# Learning Objectives

### Learning Objectives

By the end of this section, you will be able to do the following:

- Explain refraction at media boundaries, predict the path of light after passing through a boundary (Snell’s law), describe the index of refraction of materials, explain total internal reflection, and describe applications of refraction and total internal reflection
- Perform calculations based on the law of refraction, Snell’s law, and the conditions for total internal reflection

angle of refraction | corner reflector | critical angle |

dispersion | incident ray | index of refraction |

refracted ray | Snell’s law | total internal reflection |

# The Law of Refraction

### The Law of Refraction

You may have noticed some odd optical phenomena when looking into a fish tank. For example, you may see the same fish appear to be in two different places (Figure 16.16). This is because light coming to you from the fish changes direction when it leaves the tank and, in this case, light rays traveling along two different paths both reach our eyes. The changing of a light ray’s direction (loosely called *bending*) when it passes a boundary between materials of different composition, or between layers in single material where there are changes in temperature and density, is called *refraction*. Refraction is responsible for a tremendous range of optical phenomena, from the action of lenses to voice transmission through optical fibers.

Why does light change direction when passing from one material (medium) to another? It is because light changes speed when going from one material to another. This behavior is typical of all waves and is especially easy to apply to light because light waves have very small wavelengths, and so they can be treated as rays. Before we study the law of refraction, it is useful to discuss the speed of light and how it varies between different media.

The speed of light is now known to great precision. In fact, the speed of light in a vacuum, *c*, is so important, and is so precisely known, that it is accepted as one of the basic physical quantities, and has the fixed value

where the approximate value of 3.00 $\times $ 10^{8} m/s is used whenever three-digit precision is sufficient. The speed of light through matter is less than it is in a vacuum, because light interacts with atoms in a material. The speed of light depends strongly on the type of material, given that its interaction with different atoms, crystal lattices, and other substructures varies. We define the index of refraction, *n*, of a material to be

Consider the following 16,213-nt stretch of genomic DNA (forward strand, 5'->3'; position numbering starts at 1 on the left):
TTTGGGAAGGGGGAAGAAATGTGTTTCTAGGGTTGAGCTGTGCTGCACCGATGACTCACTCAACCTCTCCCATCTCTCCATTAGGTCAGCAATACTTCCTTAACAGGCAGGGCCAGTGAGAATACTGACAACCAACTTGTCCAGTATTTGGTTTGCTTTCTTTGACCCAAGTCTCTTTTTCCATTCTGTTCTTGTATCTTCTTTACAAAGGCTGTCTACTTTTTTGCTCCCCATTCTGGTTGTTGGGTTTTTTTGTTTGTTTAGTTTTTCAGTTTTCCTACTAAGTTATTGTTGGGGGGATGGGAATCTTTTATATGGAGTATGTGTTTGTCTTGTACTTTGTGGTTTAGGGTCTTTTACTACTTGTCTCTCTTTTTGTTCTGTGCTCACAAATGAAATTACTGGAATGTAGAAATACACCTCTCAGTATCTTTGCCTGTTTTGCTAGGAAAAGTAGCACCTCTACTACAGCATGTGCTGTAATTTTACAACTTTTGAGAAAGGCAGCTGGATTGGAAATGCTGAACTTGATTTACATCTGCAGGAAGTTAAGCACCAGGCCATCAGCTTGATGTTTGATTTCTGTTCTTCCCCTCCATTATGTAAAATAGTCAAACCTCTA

where *v *is the observed speed of light in the material. Because the speed of light is always less than *c *in matter and equals *c *only in a vacuum, the index of refraction (plural: indices of refraction) is always greater than or equal to one.

Table 16.2 lists the indices of refraction in various common materials.

Medium | n |
---|---|

Gases at 0 °C and 1 atm | |

Air | 1.000293 |

Carbon dioxide | 1.00045 |

Hydrogen | 1.000139 |

Oxygen | 1.000271 |

Liquids at 20 °C | |

Benzene | 1.501 |

Carbon disulfide | 1.628 |

Carbon tetrachloride | 1.461 |

Ethanol | 1.361 |

Glycerin | 1.473 |

Water, fresh | 1.333 |

Solids at 20 °C | |

Diamond | 2.419 |

Fluorite | 1.434 |

Glass, crown | 1.52 |

Glass, flint | 1.66 |

Ice at 0 °C | 1.309 |

Plexiglas | 1.51 |

Polystyrene | 1.49 |

Quartz, crystalline | 1.544 |

Quartz, fused | 1.458 |

Sodium chloride | 1.544 |

Zircon | 1.923 |

Figure 16.17 provides an analogy for and a description of how a ray of light changes direction when it passes from one medium to another. As in the previous section, the angles are measured relative to a perpendicular to the surface at the point where the light ray crosses it. The change in direction of the light ray depends on how the speed of light changes. The change in the speed of light is related to the indices of refraction of the media involved. In the situations shown in Figure 16.17, medium 2 has a greater index of refraction than medium 1. This difference in index of refraction means that the speed of light is less in medium 2 than in medium 1. Note that, in Figure 16.17(a), the path of the ray moves closer to the perpendicular when the ray slows down. Conversely, in Figure 16.17(b), the path of the ray moves away from the perpendicular when the ray speeds up. The path is exactly reversible. In both cases, you can imagine what happens by thinking about pushing a lawn mower from a footpath onto grass, and vice versa. Going from the footpath to grass, the right front wheel is slowed and pulled to the side as shown. This is the same change in direction for light when it goes from a fast medium to a slow one. When going from the grass to the footpath, the left front wheel moves faster than the others, and the mower changes direction as shown. This, too, is the same change in direction as light going from slow to fast.